FRB CHAIR’S CONGRESSIONAL TESTIMONY COMMENCES TOMORROW

The WHO reported Friday the number of new coronavirus cases declined for the second consecutive day. Equites however ignored that factoid and sold off Friday on virus fears.

I find it interesting however that according to Citicorp based upon hedges and the derivatives market, fear has peaked as demand for protection is back to levels before the coronavirus became known. Can I suggest it might be something else, perhaps something as benign as a much-needed pullback?

Treasuries advanced for the same reason ignoring the stellar employment data.

Speaking of jobs, growth in both non-farm and private sector payrolls were considerably higher than expected, December’s data was revised higher, wages accelerated at a greater pace than expected, December’s wage growth was revised higher and the labor participation rate (LPR) rose by 0.2%. The LPR is at the highest level since June 2013.

Because of workers re entering the work force, the unemployment rate rose 0.1% to 3.6%. In my view this nominal increase in the unemployment rate is positive because it was the result of a portion of that vast pool of forgotten and uncounted workers re entering the work force believing that employment is possible.

In my view the implications of this is huge for as written last week, a job is important for one’s self esteem. Most psychologists would state self-esteem is earned not given.

Tomorrow FRB Chair Powell commences his semi-annual two-day testimony to Congress about the state of the economy. Powell is expected to state the coronavirus presents a “new risk” to the economic outlook and could potentially disrupt global markets and supply chains. It is also expected he will comment about the repo market and whether or not the “issues” have the ability to spill over to other markets.

How will his comments be received?

Radically changing topics, yesterday I commented about a possible rotation back to value. It is widely accepted the gap between value and growth is at historic proportions, exceeding the difference that existed during the dot-com era. Many have written off value stating there will never be a reversion to the mean.

Twenty-five years ago value was considered “conservative” and growth viewed as “aggressive.” Today it is the inverse. Extremes never last to perpetuity as there always a reversion. I ask are times that different?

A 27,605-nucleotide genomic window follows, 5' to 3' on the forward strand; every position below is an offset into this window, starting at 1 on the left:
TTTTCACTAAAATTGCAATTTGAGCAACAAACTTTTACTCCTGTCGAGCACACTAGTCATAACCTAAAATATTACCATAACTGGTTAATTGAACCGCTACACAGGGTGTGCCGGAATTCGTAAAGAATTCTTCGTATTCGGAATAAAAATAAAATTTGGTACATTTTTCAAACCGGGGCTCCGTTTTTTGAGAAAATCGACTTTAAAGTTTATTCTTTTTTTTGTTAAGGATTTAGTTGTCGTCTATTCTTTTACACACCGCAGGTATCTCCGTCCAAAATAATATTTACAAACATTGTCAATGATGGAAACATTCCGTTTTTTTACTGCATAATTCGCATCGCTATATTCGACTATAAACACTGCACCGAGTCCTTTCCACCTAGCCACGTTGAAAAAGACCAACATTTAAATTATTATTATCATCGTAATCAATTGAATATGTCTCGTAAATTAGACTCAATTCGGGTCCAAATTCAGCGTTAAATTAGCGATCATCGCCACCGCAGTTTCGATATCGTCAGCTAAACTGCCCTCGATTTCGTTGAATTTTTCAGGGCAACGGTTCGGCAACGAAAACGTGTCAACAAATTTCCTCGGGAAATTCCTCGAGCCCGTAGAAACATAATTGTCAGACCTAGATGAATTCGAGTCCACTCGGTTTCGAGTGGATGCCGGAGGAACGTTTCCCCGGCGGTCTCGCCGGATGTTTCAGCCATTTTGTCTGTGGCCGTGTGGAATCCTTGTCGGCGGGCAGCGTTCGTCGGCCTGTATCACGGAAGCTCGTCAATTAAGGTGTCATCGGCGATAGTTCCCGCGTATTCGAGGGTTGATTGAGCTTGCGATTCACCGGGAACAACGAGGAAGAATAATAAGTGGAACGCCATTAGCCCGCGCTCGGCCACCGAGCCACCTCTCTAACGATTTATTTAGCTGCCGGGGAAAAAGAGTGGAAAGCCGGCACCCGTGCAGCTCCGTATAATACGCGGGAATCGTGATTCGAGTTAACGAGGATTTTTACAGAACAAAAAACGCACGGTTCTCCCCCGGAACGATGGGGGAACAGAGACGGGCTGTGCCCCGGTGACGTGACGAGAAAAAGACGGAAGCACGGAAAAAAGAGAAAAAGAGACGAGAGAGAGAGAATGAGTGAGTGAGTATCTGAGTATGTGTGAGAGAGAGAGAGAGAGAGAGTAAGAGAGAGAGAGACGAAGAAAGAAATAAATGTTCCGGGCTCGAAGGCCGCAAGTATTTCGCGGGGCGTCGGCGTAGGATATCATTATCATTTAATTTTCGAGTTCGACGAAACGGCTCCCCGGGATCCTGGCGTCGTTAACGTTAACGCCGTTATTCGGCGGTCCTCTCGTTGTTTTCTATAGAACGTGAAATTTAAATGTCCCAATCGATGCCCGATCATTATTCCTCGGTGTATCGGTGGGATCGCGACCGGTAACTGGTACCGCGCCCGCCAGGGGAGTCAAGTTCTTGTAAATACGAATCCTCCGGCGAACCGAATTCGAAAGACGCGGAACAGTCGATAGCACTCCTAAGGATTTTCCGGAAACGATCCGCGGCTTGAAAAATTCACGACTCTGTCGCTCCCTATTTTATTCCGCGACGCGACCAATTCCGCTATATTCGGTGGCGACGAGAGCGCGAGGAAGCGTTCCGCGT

Speaking of which, legendary hedge fund manager Ken Griffen stated “US markets are utterly and completely unprepared for inflation.” Griffen commented about the obvious…negative yielding debt, the lack of liquidity, etc.

He further stated “there is absolutely no preparedness for an inflationary environment” fearing that the Federal Reserve could “lose credibility with the markets.”

Inflation is defined as too much money chasing too few good fearing higher prices tomorrow. As I indicated, today inflationary expectations are non-existent and sovereign debt is priced as though inflation or expectations will never rise again.

What happens if prices do rise? Everything is tied back to interest rates. It could get really ugly.

Griffen did not state a potential inflationary environment is at hand but was only stating what I believe is the incredibly obvious.

What will happen this week?

The economic calendar is comprised of various inflation indices, retail sales capacity utilization and industrial production. How will the data influence economic perceptions?

Last night the foreign markets were down. London was down 0.14%, Paris down 0.31% and Frankfurt down 0.27%. China was up 0.51%, Japan down 0.60% and Hang Sang down 0.59%.

The Dow should open flat. There are ample stories about possible supply chain disruptions because of the coronavirus. Speaking of which Bloomberg reports the number of new cases in China declined for the fourth consecutive day. The 10-year is unchanged at 1.58%.

 

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